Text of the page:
Andrej Babiš, tasked with forming a new government after his party ANO won
a decisive victory in the election in October, is looking to tax church
restitution funds, the daily Lidové noviny writes. The funds until now
were exempt in a deal agreed between a previous center-right government and
religious organizations, to offset damages caused by the communist regime
when it unlawfully seized church property in Czechoslovakia after 1948.
Over 30 years, the state is to pay some 59 billion crowns, adjusted for
inflation for property which could no longer be returned (while property
worth 75 billion crowns, was).
Not only Mr Babiš is in favor of taxation, according to the daily, but also the Communist Party, which cited taxation of the funds as crucial for its support of an ANO-led minority government. The Freedom and Direct Democracy Party, led by businessman turned politician Tomio Okamura has also backed the idea.
ANO, the communists and Mr Okamura's party could together easily pass the changes in the new Chamber of Deputies. The change would not, however, be retroactive and could not affect funds returned since the deal went into effect in 2013.
The head of the ANO party, Andrej Babiš, has described as absurd
suggestions made by Jiří Hlavatý, who was recently elected to the lower
house on the ANO ticket, iDnes.cz reported. Mr. Hlavatý says the voters
who cast their ballots for him to become an MP should pay for a by-election
to fill his Senate seat. The wealthy businessman automatically lost his
Senate mandate when he won election to the Chamber of Deputies.
Mr. Babiš said he too had not known that the two seats could not be held simultaneously and that everybody made mistakes. But he said it was absurd that Mr. Hlavatý was talking about running for the Senate again and wants voters to pay for the by-election.
President Miloš Zeman says election winners ANO could form a government
with the help of two other parties, the website Denik.cz reported on
Wednesday. Speaking on a visit to the Liberec Region, the head of state
said he believed Andrej Babiš’s party would not need to make three
attempts to win approval in the lower house as a second grouping would join
the Communists in allowing the formation of a minority government. However,
Mr. Zeman did not name the second party.
The Communists have issued a number of demands to ANO in exchange for tolerating their planned minority cabinet, including a law on referendums.
Andrej Babiš, the head of ANO tasked with forming the new government, has
said he has found a candidate for the post of Minister of Industry and
Trade. However, he has not divulged the person’s name as yet. Mr Babiš
is looking to form a minority government capable of finding broader
political backing in the lower house, after his party won almost 30 percent
of the vote in the election in October.
On Monday, ANO representatives met with representatives of the Civic Democratic party to discuss posts in the new Chamber of Deputies; ANO is pushing for Radek Vondráček to become the new house speaker. Facing opposition to the idea, Babiš pointed out the last election winners, the Social Democrats, had also secured the post.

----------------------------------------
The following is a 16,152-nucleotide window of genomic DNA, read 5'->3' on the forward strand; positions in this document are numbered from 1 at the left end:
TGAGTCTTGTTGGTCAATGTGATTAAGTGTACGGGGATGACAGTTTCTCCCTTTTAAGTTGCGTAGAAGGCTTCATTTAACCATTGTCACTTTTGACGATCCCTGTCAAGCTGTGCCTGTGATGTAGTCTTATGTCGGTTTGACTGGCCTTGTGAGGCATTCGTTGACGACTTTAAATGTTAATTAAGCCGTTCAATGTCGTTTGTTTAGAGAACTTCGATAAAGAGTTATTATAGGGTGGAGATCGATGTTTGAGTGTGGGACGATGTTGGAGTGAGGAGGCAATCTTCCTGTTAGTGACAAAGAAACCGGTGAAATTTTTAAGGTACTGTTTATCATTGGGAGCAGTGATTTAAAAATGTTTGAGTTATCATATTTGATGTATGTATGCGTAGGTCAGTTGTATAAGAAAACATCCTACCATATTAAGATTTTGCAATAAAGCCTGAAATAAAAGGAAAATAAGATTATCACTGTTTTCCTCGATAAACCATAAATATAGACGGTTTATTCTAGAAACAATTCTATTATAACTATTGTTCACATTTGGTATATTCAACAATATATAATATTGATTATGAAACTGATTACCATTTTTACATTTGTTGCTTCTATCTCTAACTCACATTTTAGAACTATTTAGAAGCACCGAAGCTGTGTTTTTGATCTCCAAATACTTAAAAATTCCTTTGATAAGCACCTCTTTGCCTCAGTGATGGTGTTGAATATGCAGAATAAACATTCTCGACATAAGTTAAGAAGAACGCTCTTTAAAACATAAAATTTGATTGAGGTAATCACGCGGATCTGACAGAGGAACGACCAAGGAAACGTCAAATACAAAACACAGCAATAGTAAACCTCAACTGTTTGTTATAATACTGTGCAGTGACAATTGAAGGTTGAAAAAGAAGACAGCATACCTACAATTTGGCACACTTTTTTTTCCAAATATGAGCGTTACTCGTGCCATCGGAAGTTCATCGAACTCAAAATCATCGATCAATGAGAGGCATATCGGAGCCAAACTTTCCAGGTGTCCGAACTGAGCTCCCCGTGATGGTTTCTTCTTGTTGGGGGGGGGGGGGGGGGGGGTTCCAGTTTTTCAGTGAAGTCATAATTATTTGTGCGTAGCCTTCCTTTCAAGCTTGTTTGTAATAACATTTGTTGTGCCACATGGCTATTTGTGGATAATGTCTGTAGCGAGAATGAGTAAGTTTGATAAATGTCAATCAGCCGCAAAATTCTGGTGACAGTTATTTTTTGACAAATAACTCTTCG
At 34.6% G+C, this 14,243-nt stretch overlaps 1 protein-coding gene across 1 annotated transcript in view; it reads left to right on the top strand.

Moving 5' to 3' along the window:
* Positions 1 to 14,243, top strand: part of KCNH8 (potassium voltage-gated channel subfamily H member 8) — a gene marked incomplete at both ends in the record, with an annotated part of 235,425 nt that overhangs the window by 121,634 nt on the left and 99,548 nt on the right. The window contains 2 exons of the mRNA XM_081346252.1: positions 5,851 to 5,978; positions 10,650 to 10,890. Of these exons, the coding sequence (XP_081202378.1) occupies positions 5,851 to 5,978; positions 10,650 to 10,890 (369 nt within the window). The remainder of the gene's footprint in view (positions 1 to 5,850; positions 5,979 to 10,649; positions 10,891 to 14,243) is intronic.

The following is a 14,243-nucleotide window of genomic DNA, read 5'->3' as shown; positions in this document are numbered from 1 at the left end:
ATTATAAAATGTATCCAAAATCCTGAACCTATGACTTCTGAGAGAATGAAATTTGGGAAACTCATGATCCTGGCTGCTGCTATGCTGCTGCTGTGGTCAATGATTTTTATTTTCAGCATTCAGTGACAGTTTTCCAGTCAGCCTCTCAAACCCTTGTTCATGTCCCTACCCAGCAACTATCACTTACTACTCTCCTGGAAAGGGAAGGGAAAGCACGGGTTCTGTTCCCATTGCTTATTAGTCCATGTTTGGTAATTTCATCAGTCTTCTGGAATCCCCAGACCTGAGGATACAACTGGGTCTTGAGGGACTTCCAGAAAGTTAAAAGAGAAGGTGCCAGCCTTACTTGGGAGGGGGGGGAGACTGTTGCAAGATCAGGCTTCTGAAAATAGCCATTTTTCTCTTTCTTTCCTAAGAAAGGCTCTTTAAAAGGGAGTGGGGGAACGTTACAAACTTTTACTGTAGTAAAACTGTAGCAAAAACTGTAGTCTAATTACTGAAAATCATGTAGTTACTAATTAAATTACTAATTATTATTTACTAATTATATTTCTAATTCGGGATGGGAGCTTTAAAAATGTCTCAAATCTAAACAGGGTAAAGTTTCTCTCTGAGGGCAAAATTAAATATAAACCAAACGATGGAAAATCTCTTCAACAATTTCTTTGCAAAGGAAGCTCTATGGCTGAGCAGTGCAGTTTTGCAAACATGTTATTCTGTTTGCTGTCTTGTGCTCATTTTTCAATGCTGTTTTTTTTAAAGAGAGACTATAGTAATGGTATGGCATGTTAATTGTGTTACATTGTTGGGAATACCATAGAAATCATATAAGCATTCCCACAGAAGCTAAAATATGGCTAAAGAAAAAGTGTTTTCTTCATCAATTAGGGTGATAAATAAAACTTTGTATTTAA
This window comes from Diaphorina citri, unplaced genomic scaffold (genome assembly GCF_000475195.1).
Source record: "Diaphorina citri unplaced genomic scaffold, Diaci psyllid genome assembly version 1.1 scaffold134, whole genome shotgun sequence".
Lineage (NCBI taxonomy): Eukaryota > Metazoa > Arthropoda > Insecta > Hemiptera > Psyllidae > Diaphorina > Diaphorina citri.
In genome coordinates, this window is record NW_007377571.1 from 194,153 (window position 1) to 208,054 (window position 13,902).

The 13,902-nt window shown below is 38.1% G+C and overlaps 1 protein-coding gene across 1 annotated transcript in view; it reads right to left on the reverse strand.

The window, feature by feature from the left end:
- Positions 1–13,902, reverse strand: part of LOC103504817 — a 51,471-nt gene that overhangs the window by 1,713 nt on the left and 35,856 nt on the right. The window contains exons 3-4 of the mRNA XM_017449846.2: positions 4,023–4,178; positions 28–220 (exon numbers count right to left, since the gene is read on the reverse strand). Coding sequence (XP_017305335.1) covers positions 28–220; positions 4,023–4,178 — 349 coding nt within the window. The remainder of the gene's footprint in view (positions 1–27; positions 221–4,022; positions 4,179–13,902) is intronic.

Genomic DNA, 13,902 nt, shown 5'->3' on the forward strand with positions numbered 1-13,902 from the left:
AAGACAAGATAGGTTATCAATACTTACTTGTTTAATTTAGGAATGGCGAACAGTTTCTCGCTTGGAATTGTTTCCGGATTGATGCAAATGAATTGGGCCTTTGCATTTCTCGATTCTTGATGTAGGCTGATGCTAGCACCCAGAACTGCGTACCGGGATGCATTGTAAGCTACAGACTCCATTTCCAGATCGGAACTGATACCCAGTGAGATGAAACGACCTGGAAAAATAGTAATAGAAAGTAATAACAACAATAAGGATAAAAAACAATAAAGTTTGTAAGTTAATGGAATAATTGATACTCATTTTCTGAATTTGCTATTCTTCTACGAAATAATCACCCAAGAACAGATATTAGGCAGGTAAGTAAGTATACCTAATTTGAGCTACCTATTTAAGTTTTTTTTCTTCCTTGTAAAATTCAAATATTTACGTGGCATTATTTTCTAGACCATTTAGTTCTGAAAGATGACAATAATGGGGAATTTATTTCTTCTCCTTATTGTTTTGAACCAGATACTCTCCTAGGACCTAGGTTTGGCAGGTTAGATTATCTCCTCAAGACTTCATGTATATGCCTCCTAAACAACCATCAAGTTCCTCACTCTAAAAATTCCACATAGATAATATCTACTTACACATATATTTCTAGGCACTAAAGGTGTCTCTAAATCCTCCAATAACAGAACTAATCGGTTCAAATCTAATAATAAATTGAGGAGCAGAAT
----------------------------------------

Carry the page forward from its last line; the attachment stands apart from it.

The Pirates party has said that it would not tolerate a government without
confidence ruling the country for a longer period and would file a
complaint with the Constitutional Court.
Party leader Ivan Bartoš made the statement in response to President Zeman’s words that a government without confidence was better than early elections. The claim drew a negative response from all parties including one from election winner Andrej Babiš from the ANO party who said he would not want to govern without a vote of confidence for four years.
The former head of Slovakia’s National Memory Institute says he came
under pressure over the case of ANO leader Andrej Babiš and the archive
evidence suggesting he was an agent for the communist era secret police,
Ondrej Krajňák said in an interview with Czech Radio that he came under political pressure over the case from some politicians that wanted to preserve good relations with the Czech Republic and was encouraged not to pursue the case with such vigour.
The Slovak Constitutional Court recently overturned an earlier court ruling clearing Babiš of cooperating with the secret police. Babiš says he will appeal.
Krajňák resigned over legal changes to the status of the institution that holds the former police archives.
More personalities have declared that they have turned down approaches from
ANO leader Andrej Babiš to be ministers in the Cabinet he is seeking to
The head of the association of small and medium sized businesses, Karel Havlíček, said he rejected an offer to be minister of industry and trade.
Composer and rector of the Janáček Academy in Brno, Ivo Medek, announced he did not want to be Minister of Culture. Babiš said earlier that he had already filled seven to eight positions.
The Mayors and Independents group have rejected a proposal put forward by
TOP 09’s Miroslav Kalousek aimed at blocking efforts by ANO’s Andrej
Babiš to form a minority government. Mr. Kalousek says if other parties
agree to not nominate a speaker, this would stop mean the current
government would have to continue.
However, the Mayors’ Jan Farský said before a meeting of his party, TOP 09 and the Christian Democrats on Wednesday that such a move represented nothing more than a “yell into the darkness”.
Moves by Czech election winner Andrej Babiš to put together a minority government drawing on experts and support where he can outside the ANO party have taken another step forward. But Babiš’ plans have also sparked opposition from most other parties and one idea for stopping them dead in their tracks.